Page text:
We’re only two months into 2010, and climate change is shaping up to be one of the year’s big buzz topics. Our friends at NOAA have released a prototype of their new Climate Portal . The site offers everything from teaching resources to data visualizations to stories about how climate change is affecting people around the world. The Ocean Portal team is working closely with NOAA to produce a new section on climate change for the OP as well. We’ll release it in the next few weeks, so stay tuned. Climate change has made interesting headlines several other times this year, including: • Discovery...
This month, our friends at National Geographic are featuring Smithsonian's own bio-scavenger, Chris Meyer and his work in one of our favorite places: Moorea , French Polynesia. In a beautiful meld of art and science, photographer David Liittschwager traveled to Moorea and four other locations to snap portraits of all the life forms he could find in a cubic foot of space. On the reef near Moorea, he encountered an array of marine life from spectacular fire clams to bizarre polychaete worms. In all, more than a thousand individual organisms were photographed. "It was like finding little gems,"...
Happy New Year! We’ve officially hit mid-January, but there is still plenty of time to make those resolutions. If you’ve been putting it off or haven’t come up with a worthy resolution yet, why not resolve to do something to help the ocean? The ocean does so many things for us, surely we can return the favor by making small changes in our daily lives. Drawing a blank? Here are some idea to get started: Make the Connection. The first step in making a difference is learning about the ocean and how your actions have an impact. Keep reading or visit the Conservation pages of the Sant Ocean Hall...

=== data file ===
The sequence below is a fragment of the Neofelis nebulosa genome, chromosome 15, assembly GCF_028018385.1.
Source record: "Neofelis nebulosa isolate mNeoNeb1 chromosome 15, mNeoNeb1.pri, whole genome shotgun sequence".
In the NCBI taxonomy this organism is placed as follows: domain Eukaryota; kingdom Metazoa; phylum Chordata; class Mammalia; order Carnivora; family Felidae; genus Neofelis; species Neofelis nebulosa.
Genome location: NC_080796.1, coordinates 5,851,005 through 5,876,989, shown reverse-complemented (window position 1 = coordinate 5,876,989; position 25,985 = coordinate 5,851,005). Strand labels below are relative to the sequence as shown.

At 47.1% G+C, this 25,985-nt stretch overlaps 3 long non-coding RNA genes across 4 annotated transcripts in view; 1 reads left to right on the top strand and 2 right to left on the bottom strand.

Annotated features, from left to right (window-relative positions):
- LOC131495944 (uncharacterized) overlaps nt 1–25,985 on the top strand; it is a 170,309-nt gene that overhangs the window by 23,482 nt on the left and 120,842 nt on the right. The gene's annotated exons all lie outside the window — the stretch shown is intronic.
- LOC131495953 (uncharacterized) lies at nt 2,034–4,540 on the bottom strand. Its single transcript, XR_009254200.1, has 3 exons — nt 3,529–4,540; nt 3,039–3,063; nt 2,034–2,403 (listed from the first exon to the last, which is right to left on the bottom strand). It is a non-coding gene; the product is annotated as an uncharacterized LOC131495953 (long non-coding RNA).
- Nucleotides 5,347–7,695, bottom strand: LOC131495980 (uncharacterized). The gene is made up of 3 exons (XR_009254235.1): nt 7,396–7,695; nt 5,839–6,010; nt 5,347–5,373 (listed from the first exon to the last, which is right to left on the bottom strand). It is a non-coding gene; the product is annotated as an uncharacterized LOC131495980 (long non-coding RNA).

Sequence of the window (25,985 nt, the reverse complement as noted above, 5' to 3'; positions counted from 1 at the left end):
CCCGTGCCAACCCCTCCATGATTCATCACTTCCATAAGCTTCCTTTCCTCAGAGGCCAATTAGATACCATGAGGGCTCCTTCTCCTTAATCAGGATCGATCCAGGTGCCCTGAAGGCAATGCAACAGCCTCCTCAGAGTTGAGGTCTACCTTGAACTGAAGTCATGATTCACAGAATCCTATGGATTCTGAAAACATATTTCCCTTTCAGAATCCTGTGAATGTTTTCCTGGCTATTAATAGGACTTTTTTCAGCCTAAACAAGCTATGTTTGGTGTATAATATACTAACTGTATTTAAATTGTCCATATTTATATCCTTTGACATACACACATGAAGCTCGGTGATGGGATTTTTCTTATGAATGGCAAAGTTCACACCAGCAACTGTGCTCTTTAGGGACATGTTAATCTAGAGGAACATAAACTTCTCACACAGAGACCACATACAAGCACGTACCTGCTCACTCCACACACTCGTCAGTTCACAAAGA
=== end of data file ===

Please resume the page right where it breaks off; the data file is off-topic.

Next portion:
We chose the tagline “You navigate” for the Ocean Portal in part because we really want you—the visitors to the site—to help steer the course. We hope you find your own intriguing paths to explore the OP as it exists now, but we’re also looking for input to help guide the site’s development in the months and years ahead. We’d like to call your attention to three ways you can easily speak your mind:
The race is on. We need to choose the next species and ecosystem to feature on the Ocean Portal, and we’re putting it to a vote. Does the charismatic (and threatened) polar bear deserve the spot or should the humble (and bizarre) sea cucumber finally be thrust into the limelight? Want to slosh with us through the salt marsh next or swim among the giant kelp? We need more votes to decide, and you could be the one to tip the scales. Cast your ballot for your favorite ocean species and ecosystem, and stay tuned for the results.
Tags: Ocean Portal
If you've found your way here, you've probably already seen the homepage of the Smithsonian Institution's brand new Ocean Portal (or OP, for short). We encourage you to spend some time exploring the OP and let us know what you think. This is an experiment and an invitation. It's our first attempt to really work closely with visitors to build an interactive web experience - not just a web site. And we invite you to participate in shaping the Portal as it grows. Sure, we have cool ocean things we want to show you, but we also want to know what you are curious about and what kinds of features...
In September, during the Sant Ocean Hall's first anniversary celebration, the Ocean Portal Team hit the museum floor to tell visitors about the OP and get some early feedback. Let's face it, we spend a lot of time at our computers, so we were very excited to meet people face-to-face. We asked visitors to vote on which ocean creature they'd like to see featured next on the portal: Chinook salmon, great white sharks, vent worms, or moon jellies. For those who couldn’t visit us in person, we also opened the voting up on our Facebook fan page . All the votes have been tallied, and the winner is...
On Friday, the OP Team had another great opportunity to talk face-to-face with some of the people that the Ocean Portal will serve: teachers. More than 4,000 teachers attended Smithsonian Teachers Night, and hundreds stopped by our table in the Sant Ocean Hall to chat with us and learn more about the OP. Teachers, your enthusiasm was infectious! We thought it was interesting how many of you noted the need for great pictures and video, as well as really cool, interesting, and even weird information that can help hook students. We hope you’ll find some of what you’re looking for in our Cool...